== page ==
After his pact with the Masters of Yunkai and Astapor, Tyrion has managed to bring a fragile peace into the city. However that isn’t enough for the Lannister, he wants to people of Meereen to know that it is because of Daenerys that they have peace. His idea is to use religion as his propaganda machine, and so calls upon the High Priestess of the Lord of Light. Kinvara is more than willing to spread the message of Daenerys’ greatness, as she believes Daenerys is the Price who was Promised, rather than Stannis or Jon, who Melisandre is currently serving. Varys is very sceptical of her, possibly because she is willing to have any non-believers burnt by Daenerys’ dragons. However he is taken aback when Kinvara mentions his castration, and talks about the voices he heard in the fire that night. It is strange to see Varys so intimidated and surprised. It will be interesting to see if this Red Woman has the same effect on Daenerys that Melisandre had on Stannis.
North of the Wall
Bran’s storyline is where this episode excelled. It’s been a while since we’ve had an episode this intense, this well paced with such great twists. We start off with Bran and the Three Eyed Raven (Bloodraven) in another vision. They see a few Children of the Forest sitting around the same heart tree under which Bran is currently living, only there is no snow, and it’s summer. From the weather alone it is evident that this vision is from a long time ago. There is a man tied on to the heart tree, and we see Leaf approach him, holding what seems to resemble a dragonglass blade. She pushes the blade into the man’s chest, and his eyes turn icy blue. We now get one of the biggest revelations of the series, the Children of the Forest are the ones who created the White Walkers. For those of you who don’t know, the Children of the Forest used to be the only inhabitants of Westeros, until the arrival of the First Men. They fought with man for over 2000 years before making a pact and making peace. However having lost many of their own during the war, it seems that the Children decided to make White Walkers as a weapon against man. Leaf says as much to Bran, telling him that they were facing extinction. However the Children lost control over the White Walkers, which led to the Long Night.
Later on while the others sleep in the cave, Bran decides to use the heart tree to access more visions. He is transported to the White Walker army. As he walks past them, he eventually ends up in front of the Night’s King. While all the other White Walkers had been oblivious to Bran, the Night’s King turns to look at him, and suddenly so do all the others. As Bran begins to panic, the Night’s King grabs on to his arm, causing Bran to scream and wake up from the vision. The other’s hear Bran and wake up as well, and Bloodraven tells Bran that he has been marked by the Night’s King, so they are no longer safe in the cave. As Meera and Hodor begin preparing for their departure, Bloodraven takes Bran into another vision one last time.
They’re back in Winterfell, and we see Rickard Stark, Bran’s grandfather, saying goodbye to Ned as he prepares to leave for the Eyrie. While still in the vision, the White Walkers arrive to the cave and Meera desperately tries to wake Bran up. The Children are able to hold off the Wights, but the White Walkers enter the cave where they begin killing the Children in the Forest. Meera throws a dragonglass spear and is able to kill one of them, however the Wights break in through the roof of the cave and even with the help of Summer and the Children, they can’t hold them back. Meera screams at Bran to warg into Hodor, so that he can pick up Bran and get them out of the cave. Bran can hear Meera’s voice while he’s still in the vision, and Bloodraven tells him to “listen to your friend”, which makes me think he had this planned all along, or at least knew it was coming. Bran focuses on the young Wylis in front of him, and is able to warg into Hodor. He picks up the art carrying his body and runs deeper through the cave with Meera. Summer stays behind and attacks the wights, however he is overpowered and is killed while protecting his master. I’m honestly sick of the Stark children losing their Direwolves! We just lost Shaggy Dog two episodes ago, and Summer has been so important to Bran’s storyline and helped with his warging ability. His death had no impact on the plot, it wasn’t necessary, and I feel these direwolves are just being killed off to save the shows CGI budget.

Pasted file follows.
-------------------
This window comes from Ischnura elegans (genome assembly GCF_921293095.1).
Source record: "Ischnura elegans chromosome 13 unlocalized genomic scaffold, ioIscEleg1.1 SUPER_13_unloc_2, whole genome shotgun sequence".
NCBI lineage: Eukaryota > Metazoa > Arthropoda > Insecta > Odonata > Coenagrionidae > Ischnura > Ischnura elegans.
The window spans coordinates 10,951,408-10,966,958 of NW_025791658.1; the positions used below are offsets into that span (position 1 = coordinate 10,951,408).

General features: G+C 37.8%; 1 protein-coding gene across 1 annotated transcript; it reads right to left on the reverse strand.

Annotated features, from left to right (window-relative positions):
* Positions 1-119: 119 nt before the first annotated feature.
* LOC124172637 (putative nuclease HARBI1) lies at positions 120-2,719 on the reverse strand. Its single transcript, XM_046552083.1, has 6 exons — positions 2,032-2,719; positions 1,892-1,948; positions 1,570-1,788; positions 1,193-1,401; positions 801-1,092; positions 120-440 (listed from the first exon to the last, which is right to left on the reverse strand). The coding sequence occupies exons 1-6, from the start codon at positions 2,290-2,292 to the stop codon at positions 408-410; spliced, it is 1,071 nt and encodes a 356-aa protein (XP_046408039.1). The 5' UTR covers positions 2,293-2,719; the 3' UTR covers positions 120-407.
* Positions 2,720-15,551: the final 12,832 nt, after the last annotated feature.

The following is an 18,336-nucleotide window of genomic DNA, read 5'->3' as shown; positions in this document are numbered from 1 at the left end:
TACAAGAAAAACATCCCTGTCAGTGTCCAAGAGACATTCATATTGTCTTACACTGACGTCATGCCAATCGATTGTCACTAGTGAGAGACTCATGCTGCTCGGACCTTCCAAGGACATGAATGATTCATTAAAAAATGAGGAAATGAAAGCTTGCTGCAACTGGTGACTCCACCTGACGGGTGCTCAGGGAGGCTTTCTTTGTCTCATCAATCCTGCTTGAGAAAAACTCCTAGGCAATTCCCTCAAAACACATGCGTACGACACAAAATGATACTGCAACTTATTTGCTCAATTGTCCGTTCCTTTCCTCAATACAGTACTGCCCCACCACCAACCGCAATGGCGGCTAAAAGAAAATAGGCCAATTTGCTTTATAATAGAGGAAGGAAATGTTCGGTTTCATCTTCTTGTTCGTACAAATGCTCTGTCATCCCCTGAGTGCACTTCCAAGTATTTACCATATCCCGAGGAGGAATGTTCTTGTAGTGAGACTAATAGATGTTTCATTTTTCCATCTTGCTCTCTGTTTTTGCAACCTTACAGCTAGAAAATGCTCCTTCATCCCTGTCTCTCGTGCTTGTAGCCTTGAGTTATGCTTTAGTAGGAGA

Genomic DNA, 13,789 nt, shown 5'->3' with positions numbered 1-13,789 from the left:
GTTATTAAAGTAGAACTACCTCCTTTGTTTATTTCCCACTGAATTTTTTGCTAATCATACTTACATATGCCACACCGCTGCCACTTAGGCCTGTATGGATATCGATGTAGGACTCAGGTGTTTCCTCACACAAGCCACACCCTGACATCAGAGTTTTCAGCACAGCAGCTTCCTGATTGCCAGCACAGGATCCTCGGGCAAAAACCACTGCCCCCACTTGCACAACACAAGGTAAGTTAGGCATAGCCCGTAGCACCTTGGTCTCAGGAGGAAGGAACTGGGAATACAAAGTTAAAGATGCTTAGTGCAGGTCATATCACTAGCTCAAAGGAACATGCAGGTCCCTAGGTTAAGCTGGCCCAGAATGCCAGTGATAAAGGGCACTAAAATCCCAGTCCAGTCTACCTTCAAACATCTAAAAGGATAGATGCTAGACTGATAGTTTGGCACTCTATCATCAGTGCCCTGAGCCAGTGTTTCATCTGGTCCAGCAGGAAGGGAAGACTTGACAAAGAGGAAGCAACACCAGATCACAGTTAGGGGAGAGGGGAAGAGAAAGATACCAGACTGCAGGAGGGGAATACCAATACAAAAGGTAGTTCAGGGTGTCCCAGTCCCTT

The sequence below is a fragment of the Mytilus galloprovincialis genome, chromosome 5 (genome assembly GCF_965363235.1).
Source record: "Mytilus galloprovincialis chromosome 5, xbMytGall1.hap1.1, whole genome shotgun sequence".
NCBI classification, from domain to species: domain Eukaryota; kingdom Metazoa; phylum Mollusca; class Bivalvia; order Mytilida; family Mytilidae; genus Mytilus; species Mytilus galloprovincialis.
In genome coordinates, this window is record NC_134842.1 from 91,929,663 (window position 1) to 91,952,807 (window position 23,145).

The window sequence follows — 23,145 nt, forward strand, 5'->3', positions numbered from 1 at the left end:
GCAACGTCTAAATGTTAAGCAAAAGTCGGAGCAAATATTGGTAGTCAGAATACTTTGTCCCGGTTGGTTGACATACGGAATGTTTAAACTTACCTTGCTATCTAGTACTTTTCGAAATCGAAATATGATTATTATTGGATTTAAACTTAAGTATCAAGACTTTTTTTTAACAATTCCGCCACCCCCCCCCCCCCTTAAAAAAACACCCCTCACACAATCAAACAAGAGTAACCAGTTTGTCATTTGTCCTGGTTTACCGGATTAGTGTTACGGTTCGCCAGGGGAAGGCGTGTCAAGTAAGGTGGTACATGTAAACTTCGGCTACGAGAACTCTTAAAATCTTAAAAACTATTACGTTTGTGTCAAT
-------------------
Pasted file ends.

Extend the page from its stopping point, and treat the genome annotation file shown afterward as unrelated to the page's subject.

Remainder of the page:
As they continue running through the cave, Leaf, the last of the Children, sacrifices herself to give them more time to escape. She is killed by the monsters she helped create. There is a door leading to the exit of the cave, and after going through with Bran, Meera screams at Hodor to “hold the door”. This was one of the most tragic and heart-wrenching scenes from this show. Bran is still inside his vision at Winterfell, and the young Wylis turns around to look at him, before collapsing on the floor. Somehow his mind became linked with his future self, and he begins shouting “hold the door”. As the present Hodor still stays behind holding the door, the wights are able to break through and they begin tearing and stabbing at him. In the vision, Wylis continues to shout “hold the door”, mirroring the final words Hodor is hearing, until the words become a mumble and eventually begin to sound like “Hodor.” With his mind still linked to Hodor as he dies, Wylis seems to lose all ability to speak. Hodor dies while fulfilling his destiny, his fate had been decided decades before Bran was even born and he died holding the door so that Bran and Meera could escape. This death was unlike any other I’ve witnessed on this show. Hodor was one of the few characters who has been alive from episode 1, and has turned into an iconic character purely because of his name. He seemed like the comic relief in Bran’s story, the half giant who could only say his name. That name had become a joke within this fandom, and to find that it’s origin came from such a tragic event is heartbreaking.